A PNP loss or a JLP win?

On October 30, 2017 the Jamaica Labour Party won what Cliff Hughes, one of Jamaica’s leading journalists, called the most “consequential by-election in Jamaica’s history.”  The by-election was a critical one, the PNP’s President and Leader of the Opposition Dr. Peter Phillips described it as a referendum on the performance of the JLP government. For the JLP Leader and Prime Minister Andrew Holness, this was an opportunity to increase a razor-thin majority and put the government in a more comfortable position.   For political pundits, it was the first electoral outing for Dr. Peter Phillips in his new role as Leader of the Opposition and President of the PNP.  For those who believe Dr. Phillips’ moment in politics has passed it would certainly indicate whether comrades saw his leadership as viable. For these reasons and perhaps more, the by-election in St. Mary South Eastern  was a litmus test for the current state of party politics in Jamaica. It was an assessment of the leadership of both parties and a potential assessment of the work of the JLP as government.

Jamaica is blessed with academics, opinion makers, and experienced commentators (on all things politics) who share their opinions on a regular basis on all forms of media platforms – new and traditional media.  Much of the conversation since the publication of the preliminary results of the by-election have centred on what the PNP has done wrong, why the PNP lost and will continue to lose and what is wrong with the PNP’s machinery and leadership.  There has been very little assessment of why the JLP won, what the JLP got right, the JLP’s particular brand of electioneering and their strategy in  St. Mary South Eastern.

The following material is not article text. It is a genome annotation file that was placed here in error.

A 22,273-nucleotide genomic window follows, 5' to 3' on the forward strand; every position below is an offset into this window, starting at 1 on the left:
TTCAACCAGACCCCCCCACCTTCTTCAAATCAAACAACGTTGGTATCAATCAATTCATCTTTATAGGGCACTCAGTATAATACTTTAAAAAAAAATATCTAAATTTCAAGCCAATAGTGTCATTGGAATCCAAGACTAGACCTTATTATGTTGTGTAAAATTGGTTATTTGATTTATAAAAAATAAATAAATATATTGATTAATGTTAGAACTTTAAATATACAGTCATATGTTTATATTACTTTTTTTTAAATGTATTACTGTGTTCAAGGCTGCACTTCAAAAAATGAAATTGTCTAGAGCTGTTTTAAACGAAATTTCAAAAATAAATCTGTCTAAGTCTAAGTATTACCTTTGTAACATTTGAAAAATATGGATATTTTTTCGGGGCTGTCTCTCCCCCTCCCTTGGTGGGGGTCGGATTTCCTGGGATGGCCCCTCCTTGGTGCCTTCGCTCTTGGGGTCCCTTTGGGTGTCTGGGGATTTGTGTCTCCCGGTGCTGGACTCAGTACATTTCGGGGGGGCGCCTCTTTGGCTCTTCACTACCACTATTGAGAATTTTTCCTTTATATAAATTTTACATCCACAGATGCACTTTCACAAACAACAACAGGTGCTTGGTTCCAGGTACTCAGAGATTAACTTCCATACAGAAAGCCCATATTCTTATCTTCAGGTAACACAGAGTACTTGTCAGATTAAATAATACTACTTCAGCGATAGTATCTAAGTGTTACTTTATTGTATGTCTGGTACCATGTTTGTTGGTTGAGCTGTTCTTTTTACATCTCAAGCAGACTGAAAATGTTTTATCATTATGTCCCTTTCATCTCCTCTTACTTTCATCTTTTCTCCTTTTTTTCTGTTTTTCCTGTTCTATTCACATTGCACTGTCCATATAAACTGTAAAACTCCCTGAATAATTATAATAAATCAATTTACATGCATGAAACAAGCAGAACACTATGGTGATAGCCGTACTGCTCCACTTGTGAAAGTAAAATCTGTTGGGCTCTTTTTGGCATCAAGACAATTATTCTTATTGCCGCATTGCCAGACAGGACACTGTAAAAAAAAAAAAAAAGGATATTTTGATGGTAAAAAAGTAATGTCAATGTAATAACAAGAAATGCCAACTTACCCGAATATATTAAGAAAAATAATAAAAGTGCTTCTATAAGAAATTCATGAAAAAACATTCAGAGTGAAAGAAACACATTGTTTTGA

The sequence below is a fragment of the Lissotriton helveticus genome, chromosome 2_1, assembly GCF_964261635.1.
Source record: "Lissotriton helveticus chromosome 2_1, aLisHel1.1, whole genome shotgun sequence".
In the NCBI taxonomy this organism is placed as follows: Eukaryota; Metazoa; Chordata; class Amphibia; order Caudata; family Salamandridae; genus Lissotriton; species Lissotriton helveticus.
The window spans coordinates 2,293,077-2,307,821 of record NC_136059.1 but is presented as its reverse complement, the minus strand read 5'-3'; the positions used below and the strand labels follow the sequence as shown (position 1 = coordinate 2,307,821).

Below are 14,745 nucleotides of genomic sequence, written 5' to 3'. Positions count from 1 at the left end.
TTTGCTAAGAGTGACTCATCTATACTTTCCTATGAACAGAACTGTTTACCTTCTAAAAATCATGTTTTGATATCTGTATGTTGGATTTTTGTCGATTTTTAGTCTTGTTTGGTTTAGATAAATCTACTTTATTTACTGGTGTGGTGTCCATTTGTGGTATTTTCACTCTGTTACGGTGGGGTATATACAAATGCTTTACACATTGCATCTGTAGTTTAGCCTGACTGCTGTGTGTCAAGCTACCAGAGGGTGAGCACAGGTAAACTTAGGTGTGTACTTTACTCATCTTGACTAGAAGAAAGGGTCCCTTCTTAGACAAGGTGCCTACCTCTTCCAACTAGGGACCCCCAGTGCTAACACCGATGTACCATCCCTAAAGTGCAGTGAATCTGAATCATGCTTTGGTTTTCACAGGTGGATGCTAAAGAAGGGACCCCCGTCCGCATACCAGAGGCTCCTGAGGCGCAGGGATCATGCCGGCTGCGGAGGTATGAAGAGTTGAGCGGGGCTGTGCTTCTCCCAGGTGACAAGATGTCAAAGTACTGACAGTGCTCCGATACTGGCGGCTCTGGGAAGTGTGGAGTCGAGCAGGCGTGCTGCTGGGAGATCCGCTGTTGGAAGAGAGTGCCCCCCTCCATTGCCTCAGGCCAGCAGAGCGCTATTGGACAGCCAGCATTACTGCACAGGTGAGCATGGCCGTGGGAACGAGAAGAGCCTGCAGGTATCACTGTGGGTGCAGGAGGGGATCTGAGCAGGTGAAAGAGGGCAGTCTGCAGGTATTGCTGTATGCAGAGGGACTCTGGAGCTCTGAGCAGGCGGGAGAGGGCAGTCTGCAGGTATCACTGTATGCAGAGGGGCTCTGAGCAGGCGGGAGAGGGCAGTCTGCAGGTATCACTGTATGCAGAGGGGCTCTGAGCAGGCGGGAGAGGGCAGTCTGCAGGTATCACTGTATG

It would seem that many are smoking the “Jamaica a PNP Country” weed.  There is generally an unspoken agreement among so many in traditional and social media that the PNP is the legitimate ideological leadership force; when they have won they have done so through the classical ‘beauty of politics’, good organization, skillful communication, graceful charisma, and of course located in the ideological wisdom of the 4Hs. It would also seem that the JLP, on the other hand, has won through brute force, bully politics, unsophisticated ideas and a power hungry focus that is almost uncivilized. This is the narrative that permeates the Jamaican political landscape.  To say both parties are the same then is to imply that in some way the PNP has descended into ‘gutter politics’.  Generally, the PNP’s complaint after an election loss points to theft, thuggery, intimidation, violence and vote buying.

It is the same cynicism that meets an assessment of the leadership of Andrew Holness; there is a hesitance to engage him as a complex leader, who has evolved and grown through time and who demonstrates a keen understanding of the political moment and the current political culture.  To many, he is baby Seaga and at any minute the  rank and file of the JLP will challenge his leadership and be once again caught up in political battles and uncertainty. The argument goes further to suggest that Andrew should not be trusted as he leads people of questionable character, the PNP on the other hand has within its ranks some of the finest politicians in the country, all believable, bright and trustworthy.